“Army chief visited CMH, met injured army and PAF personnel,” Bajwa said, adding the chief of air staff accompanied him. “Injured in high morale and spirits,” he added.

Condemning the attack, President Mamnoon Hussain said the nation was committed to eliminate terrorism from the country.

“Terrorists cannot undermine our resolve by carrying out coward acts of terrorism,” the president said.

Pakistan’s Prime Minister Nawaz Sharif condemned the attack, saying: “Terrorists will be rooted out from the country.”

The premier said he was being updated on the ongoing operation against terrorists. He said the armed forces of the county have the full support of the entire nation.

Sharif also reached Peshawar and visited the wounded soldiers and civilians in hospital.

Corps commander Lt Gen. Hidayatur Rehman conducted aerial surveillance of the base from a helicopter.

(With inputs from IANS)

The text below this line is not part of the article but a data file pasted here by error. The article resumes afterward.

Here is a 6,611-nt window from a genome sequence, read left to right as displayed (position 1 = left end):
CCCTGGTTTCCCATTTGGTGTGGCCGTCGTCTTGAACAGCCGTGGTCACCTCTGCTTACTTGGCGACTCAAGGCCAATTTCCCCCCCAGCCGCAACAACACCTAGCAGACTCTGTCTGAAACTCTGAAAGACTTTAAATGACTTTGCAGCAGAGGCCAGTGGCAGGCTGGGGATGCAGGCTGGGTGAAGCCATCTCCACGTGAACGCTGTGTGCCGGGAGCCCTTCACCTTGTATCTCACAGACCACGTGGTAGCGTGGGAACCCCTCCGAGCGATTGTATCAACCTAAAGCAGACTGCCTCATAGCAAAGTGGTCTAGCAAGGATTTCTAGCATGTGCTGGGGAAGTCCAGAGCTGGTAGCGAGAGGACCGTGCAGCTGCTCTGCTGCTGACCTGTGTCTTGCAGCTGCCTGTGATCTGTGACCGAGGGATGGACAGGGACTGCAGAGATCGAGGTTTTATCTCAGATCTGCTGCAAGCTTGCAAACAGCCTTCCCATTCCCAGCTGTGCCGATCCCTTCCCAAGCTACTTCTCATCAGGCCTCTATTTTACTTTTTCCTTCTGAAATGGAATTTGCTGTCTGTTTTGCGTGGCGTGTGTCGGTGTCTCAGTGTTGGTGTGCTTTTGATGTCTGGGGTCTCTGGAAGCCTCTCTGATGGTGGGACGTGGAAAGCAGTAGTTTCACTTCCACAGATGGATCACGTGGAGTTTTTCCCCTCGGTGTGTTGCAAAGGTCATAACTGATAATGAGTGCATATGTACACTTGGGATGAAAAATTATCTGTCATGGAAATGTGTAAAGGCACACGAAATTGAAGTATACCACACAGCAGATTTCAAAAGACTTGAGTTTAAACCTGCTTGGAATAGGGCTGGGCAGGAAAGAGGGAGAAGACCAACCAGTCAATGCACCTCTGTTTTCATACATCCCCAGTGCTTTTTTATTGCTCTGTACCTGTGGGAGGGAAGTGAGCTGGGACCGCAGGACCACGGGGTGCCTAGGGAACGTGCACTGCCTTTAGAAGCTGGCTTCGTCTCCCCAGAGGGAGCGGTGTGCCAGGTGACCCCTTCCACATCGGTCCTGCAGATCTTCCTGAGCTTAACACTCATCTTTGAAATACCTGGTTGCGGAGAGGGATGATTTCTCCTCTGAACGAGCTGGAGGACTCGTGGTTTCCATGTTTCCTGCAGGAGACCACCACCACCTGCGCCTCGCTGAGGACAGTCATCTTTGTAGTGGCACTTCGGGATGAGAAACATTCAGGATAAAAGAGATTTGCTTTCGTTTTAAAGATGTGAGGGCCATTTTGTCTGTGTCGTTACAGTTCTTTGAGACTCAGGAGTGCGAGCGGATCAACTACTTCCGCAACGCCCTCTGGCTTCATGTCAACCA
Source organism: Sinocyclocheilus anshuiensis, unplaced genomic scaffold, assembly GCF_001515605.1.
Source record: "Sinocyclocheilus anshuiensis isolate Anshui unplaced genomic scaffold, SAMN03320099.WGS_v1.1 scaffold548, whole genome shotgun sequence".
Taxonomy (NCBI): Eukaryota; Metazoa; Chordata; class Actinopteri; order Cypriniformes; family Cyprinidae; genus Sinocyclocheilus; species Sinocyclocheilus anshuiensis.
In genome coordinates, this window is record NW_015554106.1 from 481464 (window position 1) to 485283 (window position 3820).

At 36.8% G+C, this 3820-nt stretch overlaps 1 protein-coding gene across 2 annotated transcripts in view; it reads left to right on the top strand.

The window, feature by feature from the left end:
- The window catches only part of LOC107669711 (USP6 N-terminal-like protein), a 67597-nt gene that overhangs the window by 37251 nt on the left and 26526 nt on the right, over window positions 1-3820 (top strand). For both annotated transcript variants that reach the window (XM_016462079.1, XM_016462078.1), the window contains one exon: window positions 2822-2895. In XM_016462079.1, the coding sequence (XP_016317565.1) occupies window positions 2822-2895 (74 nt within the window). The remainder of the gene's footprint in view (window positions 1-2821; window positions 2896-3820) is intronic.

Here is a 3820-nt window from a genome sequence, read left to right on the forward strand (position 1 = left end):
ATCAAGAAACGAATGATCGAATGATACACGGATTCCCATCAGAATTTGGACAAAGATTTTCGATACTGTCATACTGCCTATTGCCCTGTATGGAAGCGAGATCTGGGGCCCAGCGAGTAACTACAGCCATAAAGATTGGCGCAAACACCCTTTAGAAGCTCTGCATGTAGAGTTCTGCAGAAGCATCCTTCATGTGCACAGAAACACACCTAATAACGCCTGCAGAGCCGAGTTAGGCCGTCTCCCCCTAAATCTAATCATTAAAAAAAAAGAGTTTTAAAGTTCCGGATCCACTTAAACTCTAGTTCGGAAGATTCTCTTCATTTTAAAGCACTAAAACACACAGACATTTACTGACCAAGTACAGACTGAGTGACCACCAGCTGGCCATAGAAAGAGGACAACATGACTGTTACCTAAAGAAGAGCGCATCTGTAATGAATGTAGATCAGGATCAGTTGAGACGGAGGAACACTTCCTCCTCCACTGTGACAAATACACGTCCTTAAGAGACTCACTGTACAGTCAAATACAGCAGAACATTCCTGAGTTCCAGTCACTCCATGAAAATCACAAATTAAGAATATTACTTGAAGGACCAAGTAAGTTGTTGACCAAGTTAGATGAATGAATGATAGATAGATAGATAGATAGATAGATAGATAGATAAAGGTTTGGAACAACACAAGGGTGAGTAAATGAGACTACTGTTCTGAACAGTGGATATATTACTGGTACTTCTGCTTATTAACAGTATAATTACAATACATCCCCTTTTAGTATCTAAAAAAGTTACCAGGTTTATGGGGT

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Taliban Seeking Recognition of Qatar Office Ahead of Fresh Talks With US

No government envoys attended the Moscow meeting because the Taliban refuses to talk to Afghan officials.

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Taliban, Qatar
FILE - In this photo released by the Afghan Presidential Palace, Afghan President Ashraf Ghani, center, speaks to U.S. peace envoy Zalmay Khalilzad, third left, at the presidential palace in Kabul, Afghanistan, Jan. 28, 2019. VOA

The Taliban says it hopes ongoing negotiations with the United States would bring a long-demanded formal recognition for the insurgent group’s “political office” in Qatar, insisting it would help accelerate consultations over the endgame in the Afghan war.

The Taliban has been informally running the office in Doha, the Qatari capital, since 2013, but the host country has not allowed it to use the facility for any public dealings under objections from the Afghan government.